You likely already know exactly when and where you might trip up on the road to forming this positive behaviour. For example, if your habit is to start eating healthier, and your small goal is to cook dinner at home at least 4 nights this week, but you know you haven’t gone to the grocery store yet and you pass your favourite drive-thru on the way home from work…. This is an easily identifiable obstacle that could get in your way. Once you’ve identified potential barriers, think about how you can be prepared to overcome them. In the above example, you can plan and prep your dinners for the week so that once you arrive home, all you need to do is cook/heat it up. You’ve made it easy for yourself to bypass the obstacle. Knowing your plan ahead of time leaves you prepared.
5. Make a Plan. This is where you make a commitment to yourself! Write it down and make a plan. Grab a notebook or your planner or type it out on your phone. What is the habit you want to change? Then, in as much detail as possible, write down your Why. How will you break your goal habit down into small, meaningful goals that are easy to reach and bring you closer to your new habit? How long will you successfully complete each goal until you move onto the next? What are a few obstacles that might get in your way and how will you address them when the time comes?
6. Track Your Habit
A habit tracker is a simple way to help you track your adherence to your small habits and visually see your progress. There are plenty of apps that can help you with this, but if you’re a pen to paper type of person it’s just as easy to set it up in your daily planner. Set it up so that all you have to do is add a checkmark or an X under each day or each time you perform your habit. If you decided you would make a morning smoothie on Monday, Wednesday, and Friday instead of stopping at Starbucks, and you completed this week successfully, each of those dates gets an X. A tracker can be powerful because it provides real-time feedback on your success, creates a visual cue that reminds you to complete your habit, adds motivation when you see your habit streak get longer, and it just feels satisfying to record your success each day.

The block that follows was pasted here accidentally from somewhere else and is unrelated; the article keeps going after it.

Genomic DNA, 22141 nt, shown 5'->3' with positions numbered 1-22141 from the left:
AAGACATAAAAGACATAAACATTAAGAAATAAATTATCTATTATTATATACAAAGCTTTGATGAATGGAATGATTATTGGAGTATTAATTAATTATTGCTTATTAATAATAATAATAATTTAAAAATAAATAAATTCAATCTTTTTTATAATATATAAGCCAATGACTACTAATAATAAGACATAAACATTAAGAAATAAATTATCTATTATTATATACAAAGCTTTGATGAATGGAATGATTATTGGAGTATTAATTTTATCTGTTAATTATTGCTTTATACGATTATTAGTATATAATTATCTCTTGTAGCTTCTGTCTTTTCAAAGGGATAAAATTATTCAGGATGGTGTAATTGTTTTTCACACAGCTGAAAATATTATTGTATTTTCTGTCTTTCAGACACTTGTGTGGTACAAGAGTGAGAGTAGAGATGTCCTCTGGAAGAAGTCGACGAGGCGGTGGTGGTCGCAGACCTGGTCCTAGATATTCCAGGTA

7. Celebrate Wins
It might feel silly to congratulate yourself on seemingly small victories but make a commitment to do it. Celebrating small wins makes you feel good about your successes and give you the confidence to go after something bigger. Positive reinforcement helps keep you in forward motion instead of slipping back into bad habits. Take some time at the end of each day or week to call out your wins and reward yourself for them.
Forming new positive habits takes time, and knowing that going into it will eliminate some of the resistance you feel when you get to that “21 day” mark and don’t feel like you’ve cemented this habit into your lifestyle. Habits are for the long-haul and your patience and consistency will pay off. Habit change might not be easy, but you can do the best to set yourself up for success by following these steps!